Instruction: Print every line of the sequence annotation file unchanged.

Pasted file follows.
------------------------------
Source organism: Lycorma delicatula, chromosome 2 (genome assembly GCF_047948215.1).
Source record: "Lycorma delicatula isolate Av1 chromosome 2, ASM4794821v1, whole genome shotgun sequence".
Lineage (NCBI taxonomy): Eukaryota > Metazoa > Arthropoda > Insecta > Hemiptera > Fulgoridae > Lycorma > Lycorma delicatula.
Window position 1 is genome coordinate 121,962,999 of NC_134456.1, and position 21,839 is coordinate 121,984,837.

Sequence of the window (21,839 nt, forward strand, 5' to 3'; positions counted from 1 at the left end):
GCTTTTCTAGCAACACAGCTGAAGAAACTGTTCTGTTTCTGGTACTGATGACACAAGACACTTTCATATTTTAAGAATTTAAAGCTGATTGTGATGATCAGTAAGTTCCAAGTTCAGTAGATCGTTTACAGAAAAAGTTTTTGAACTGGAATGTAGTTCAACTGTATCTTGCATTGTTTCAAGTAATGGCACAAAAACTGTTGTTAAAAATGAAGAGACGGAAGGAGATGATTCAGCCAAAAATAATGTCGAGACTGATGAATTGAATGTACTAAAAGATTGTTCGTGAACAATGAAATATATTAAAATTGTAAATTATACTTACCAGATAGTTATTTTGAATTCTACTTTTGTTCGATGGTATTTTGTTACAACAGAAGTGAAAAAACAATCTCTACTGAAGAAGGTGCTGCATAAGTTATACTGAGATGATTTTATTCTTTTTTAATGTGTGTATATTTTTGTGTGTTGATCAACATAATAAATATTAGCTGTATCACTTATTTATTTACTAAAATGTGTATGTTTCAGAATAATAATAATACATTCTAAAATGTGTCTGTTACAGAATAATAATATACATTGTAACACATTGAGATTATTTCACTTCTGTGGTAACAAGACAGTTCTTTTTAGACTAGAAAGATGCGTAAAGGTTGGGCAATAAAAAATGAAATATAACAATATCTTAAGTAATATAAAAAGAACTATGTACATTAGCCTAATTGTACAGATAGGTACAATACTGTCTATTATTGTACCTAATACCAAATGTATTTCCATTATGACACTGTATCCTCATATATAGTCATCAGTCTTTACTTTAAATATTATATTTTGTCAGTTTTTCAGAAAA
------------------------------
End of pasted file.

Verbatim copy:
Source organism: Lycorma delicatula, chromosome 2 (genome assembly GCF_047948215.1).
Source record: "Lycorma delicatula isolate Av1 chromosome 2, ASM4794821v1, whole genome shotgun sequence".
Lineage (NCBI taxonomy): Eukaryota > Metazoa > Arthropoda > Insecta > Hemiptera > Fulgoridae > Lycorma > Lycorma delicatula.
Window position 1 is genome coordinate 121,962,999 of NC_134456.1, and position 21,839 is coordinate 121,984,837.

Sequence of the window (21,839 nt, forward strand, 5' to 3'; positions counted from 1 at the left end):
GCTTTTCTAGCAACACAGCTGAAGAAACTGTTCTGTTTCTGGTACTGATGACACAAGACACTTTCATATTTTAAGAATTTAAAGCTGATTGTGATGATCAGTAAGTTCCAAGTTCAGTAGATCGTTTACAGAAAAAGTTTTTGAACTGGAATGTAGTTCAACTGTATCTTGCATTGTTTCAAGTAATGGCACAAAAACTGTTGTTAAAAATGAAGAGACGGAAGGAGATGATTCAGCCAAAAATAATGTCGAGACTGATGAATTGAATGTACTAAAAGATTGTTCGTGAACAATGAAATATATTAAAATTGTAAATTATACTTACCAGATAGTTATTTTGAATTCTACTTTTGTTCGATGGTATTTTGTTACAACAGAAGTGAAAAAACAATCTCTACTGAAGAAGGTGCTGCATAAGTTATACTGAGATGATTTTATTCTTTTTTAATGTGTGTATATTTTTGTGTGTTGATCAACATAATAAATATTAGCTGTATCACTTATTTATTTACTAAAATGTGTATGTTTCAGAATAATAATAATACATTCTAAAATGTGTCTGTTACAGAATAATAATATACATTGTAACACATTGAGATTATTTCACTTCTGTGGTAACAAGACAGTTCTTTTTAGACTAGAAAGATGCGTAAAGGTTGGGCAATAAAAAATGAAATATAACAATATCTTAAGTAATATAAAAAGAACTATGTACATTAGCCTAATTGTACAGATAGGTACAATACTGTCTATTATTGTACCTAATACCAAATGTATTTCCATTATGACACTGTATCCTCATATATAGTCATCAGTCTTTACTTTAAATATTATATTTTGTCAGTTTTTCAGAAAA